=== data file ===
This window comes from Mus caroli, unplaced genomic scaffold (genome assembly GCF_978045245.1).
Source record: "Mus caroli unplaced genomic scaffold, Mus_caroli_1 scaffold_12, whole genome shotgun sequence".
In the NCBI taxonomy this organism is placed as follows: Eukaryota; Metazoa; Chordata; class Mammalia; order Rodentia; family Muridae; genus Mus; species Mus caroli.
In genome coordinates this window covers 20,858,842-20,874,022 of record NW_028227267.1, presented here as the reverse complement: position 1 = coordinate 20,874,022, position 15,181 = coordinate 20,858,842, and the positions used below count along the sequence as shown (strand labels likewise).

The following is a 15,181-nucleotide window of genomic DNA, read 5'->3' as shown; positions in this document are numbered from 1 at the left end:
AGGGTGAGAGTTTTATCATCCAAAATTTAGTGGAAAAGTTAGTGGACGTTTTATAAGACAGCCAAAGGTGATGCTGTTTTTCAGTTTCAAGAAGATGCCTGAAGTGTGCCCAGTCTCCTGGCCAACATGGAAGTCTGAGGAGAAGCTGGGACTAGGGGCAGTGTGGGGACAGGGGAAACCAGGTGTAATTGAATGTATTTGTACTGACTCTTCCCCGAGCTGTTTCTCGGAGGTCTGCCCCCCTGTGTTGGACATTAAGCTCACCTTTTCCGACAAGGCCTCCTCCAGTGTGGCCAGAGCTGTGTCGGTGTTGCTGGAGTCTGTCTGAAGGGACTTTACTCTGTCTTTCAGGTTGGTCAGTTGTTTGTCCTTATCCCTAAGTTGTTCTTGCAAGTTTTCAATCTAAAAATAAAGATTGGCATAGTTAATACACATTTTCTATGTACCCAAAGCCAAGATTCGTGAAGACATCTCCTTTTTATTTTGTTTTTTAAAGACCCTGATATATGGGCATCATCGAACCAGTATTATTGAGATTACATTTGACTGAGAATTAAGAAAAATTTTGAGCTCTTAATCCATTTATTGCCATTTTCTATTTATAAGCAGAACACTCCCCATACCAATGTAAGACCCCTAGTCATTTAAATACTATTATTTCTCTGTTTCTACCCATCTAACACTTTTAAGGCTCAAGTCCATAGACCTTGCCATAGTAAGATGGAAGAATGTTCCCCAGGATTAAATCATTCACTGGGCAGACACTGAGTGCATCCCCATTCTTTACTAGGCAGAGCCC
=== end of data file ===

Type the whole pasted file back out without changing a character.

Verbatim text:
This window comes from Mus caroli, unplaced genomic scaffold (genome assembly GCF_978045245.1).
Source record: "Mus caroli unplaced genomic scaffold, Mus_caroli_1 scaffold_12, whole genome shotgun sequence".
In the NCBI taxonomy this organism is placed as follows: Eukaryota; Metazoa; Chordata; class Mammalia; order Rodentia; family Muridae; genus Mus; species Mus caroli.
In genome coordinates this window covers 20,858,842-20,874,022 of record NW_028227267.1, presented here as the reverse complement: position 1 = coordinate 20,874,022, position 15,181 = coordinate 20,858,842, and the positions used below count along the sequence as shown (strand labels likewise).

The following is a 15,181-nucleotide window of genomic DNA, read 5'->3' as shown; positions in this document are numbered from 1 at the left end:
AGGGTGAGAGTTTTATCATCCAAAATTTAGTGGAAAAGTTAGTGGACGTTTTATAAGACAGCCAAAGGTGATGCTGTTTTTCAGTTTCAAGAAGATGCCTGAAGTGTGCCCAGTCTCCTGGCCAACATGGAAGTCTGAGGAGAAGCTGGGACTAGGGGCAGTGTGGGGACAGGGGAAACCAGGTGTAATTGAATGTATTTGTACTGACTCTTCCCCGAGCTGTTTCTCGGAGGTCTGCCCCCCTGTGTTGGACATTAAGCTCACCTTTTCCGACAAGGCCTCCTCCAGTGTGGCCAGAGCTGTGTCGGTGTTGCTGGAGTCTGTCTGAAGGGACTTTACTCTGTCTTTCAGGTTGGTCAGTTGTTTGTCCTTATCCCTAAGTTGTTCTTGCAAGTTTTCAATCTAAAAATAAAGATTGGCATAGTTAATACACATTTTCTATGTACCCAAAGCCAAGATTCGTGAAGACATCTCCTTTTTATTTTGTTTTTTAAAGACCCTGATATATGGGCATCATCGAACCAGTATTATTGAGATTACATTTGACTGAGAATTAAGAAAAATTTTGAGCTCTTAATCCATTTATTGCCATTTTCTATTTATAAGCAGAACACTCCCCATACCAATGTAAGACCCCTAGTCATTTAAATACTATTATTTCTCTGTTTCTACCCATCTAACACTTTTAAGGCTCAAGTCCATAGACCTTGCCATAGTAAGATGGAAGAATGTTCCCCAGGATTAAATCATTCACTGGGCAGACACTGAGTGCATCCCCATTCTTTACTAGGCAGAGCCC